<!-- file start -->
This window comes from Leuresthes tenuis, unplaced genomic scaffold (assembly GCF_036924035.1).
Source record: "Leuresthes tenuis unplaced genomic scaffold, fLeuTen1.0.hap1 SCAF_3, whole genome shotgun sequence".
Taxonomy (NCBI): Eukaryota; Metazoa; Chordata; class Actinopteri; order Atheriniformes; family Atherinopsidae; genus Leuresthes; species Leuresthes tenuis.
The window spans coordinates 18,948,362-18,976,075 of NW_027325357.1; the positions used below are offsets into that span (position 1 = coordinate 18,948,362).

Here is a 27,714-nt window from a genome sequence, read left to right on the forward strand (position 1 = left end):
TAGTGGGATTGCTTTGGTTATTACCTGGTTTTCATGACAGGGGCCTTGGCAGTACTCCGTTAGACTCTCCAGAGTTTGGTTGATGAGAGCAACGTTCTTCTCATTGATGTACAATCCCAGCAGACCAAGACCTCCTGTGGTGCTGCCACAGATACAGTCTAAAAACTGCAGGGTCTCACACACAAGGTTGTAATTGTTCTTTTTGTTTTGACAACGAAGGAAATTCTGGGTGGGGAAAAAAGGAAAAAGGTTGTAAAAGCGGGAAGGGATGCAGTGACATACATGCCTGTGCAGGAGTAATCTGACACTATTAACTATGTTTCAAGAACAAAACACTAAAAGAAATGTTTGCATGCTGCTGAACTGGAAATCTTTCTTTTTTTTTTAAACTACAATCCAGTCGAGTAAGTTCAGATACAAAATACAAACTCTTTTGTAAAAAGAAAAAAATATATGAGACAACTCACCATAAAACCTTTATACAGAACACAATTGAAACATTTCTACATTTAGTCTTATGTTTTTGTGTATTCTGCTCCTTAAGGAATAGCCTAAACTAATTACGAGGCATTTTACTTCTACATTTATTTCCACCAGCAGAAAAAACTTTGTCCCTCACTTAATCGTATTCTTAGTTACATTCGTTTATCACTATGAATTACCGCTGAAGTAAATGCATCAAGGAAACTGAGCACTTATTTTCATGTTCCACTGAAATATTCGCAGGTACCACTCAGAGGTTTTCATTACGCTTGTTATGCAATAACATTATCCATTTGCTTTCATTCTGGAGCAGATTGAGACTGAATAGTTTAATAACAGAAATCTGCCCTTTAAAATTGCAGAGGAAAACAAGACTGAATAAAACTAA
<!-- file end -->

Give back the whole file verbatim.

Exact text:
This window comes from Leuresthes tenuis, unplaced genomic scaffold (assembly GCF_036924035.1).
Source record: "Leuresthes tenuis unplaced genomic scaffold, fLeuTen1.0.hap1 SCAF_3, whole genome shotgun sequence".
Taxonomy (NCBI): Eukaryota; Metazoa; Chordata; class Actinopteri; order Atheriniformes; family Atherinopsidae; genus Leuresthes; species Leuresthes tenuis.
The window spans coordinates 18,948,362-18,976,075 of NW_027325357.1; the positions used below are offsets into that span (position 1 = coordinate 18,948,362).

Here is a 27,714-nt window from a genome sequence, read left to right on the forward strand (position 1 = left end):
TAGTGGGATTGCTTTGGTTATTACCTGGTTTTCATGACAGGGGCCTTGGCAGTACTCCGTTAGACTCTCCAGAGTTTGGTTGATGAGAGCAACGTTCTTCTCATTGATGTACAATCCCAGCAGACCAAGACCTCCTGTGGTGCTGCCACAGATACAGTCTAAAAACTGCAGGGTCTCACACACAAGGTTGTAATTGTTCTTTTTGTTTTGACAACGAAGGAAATTCTGGGTGGGGAAAAAAGGAAAAAGGTTGTAAAAGCGGGAAGGGATGCAGTGACATACATGCCTGTGCAGGAGTAATCTGACACTATTAACTATGTTTCAAGAACAAAACACTAAAAGAAATGTTTGCATGCTGCTGAACTGGAAATCTTTCTTTTTTTTTTAAACTACAATCCAGTCGAGTAAGTTCAGATACAAAATACAAACTCTTTTGTAAAAAGAAAAAAATATATGAGACAACTCACCATAAAACCTTTATACAGAACACAATTGAAACATTTCTACATTTAGTCTTATGTTTTTGTGTATTCTGCTCCTTAAGGAATAGCCTAAACTAATTACGAGGCATTTTACTTCTACATTTATTTCCACCAGCAGAAAAAACTTTGTCCCTCACTTAATCGTATTCTTAGTTACATTCGTTTATCACTATGAATTACCGCTGAAGTAAATGCATCAAGGAAACTGAGCACTTATTTTCATGTTCCACTGAAATATTCGCAGGTACCACTCAGAGGTTTTCATTACGCTTGTTATGCAATAACATTATCCATTTGCTTTCATTCTGGAGCAGATTGAGACTGAATAGTTTAATAACAGAAATCTGCCCTTTAAAATTGCAGAGGAAAACAAGACTGAATAAAACTAA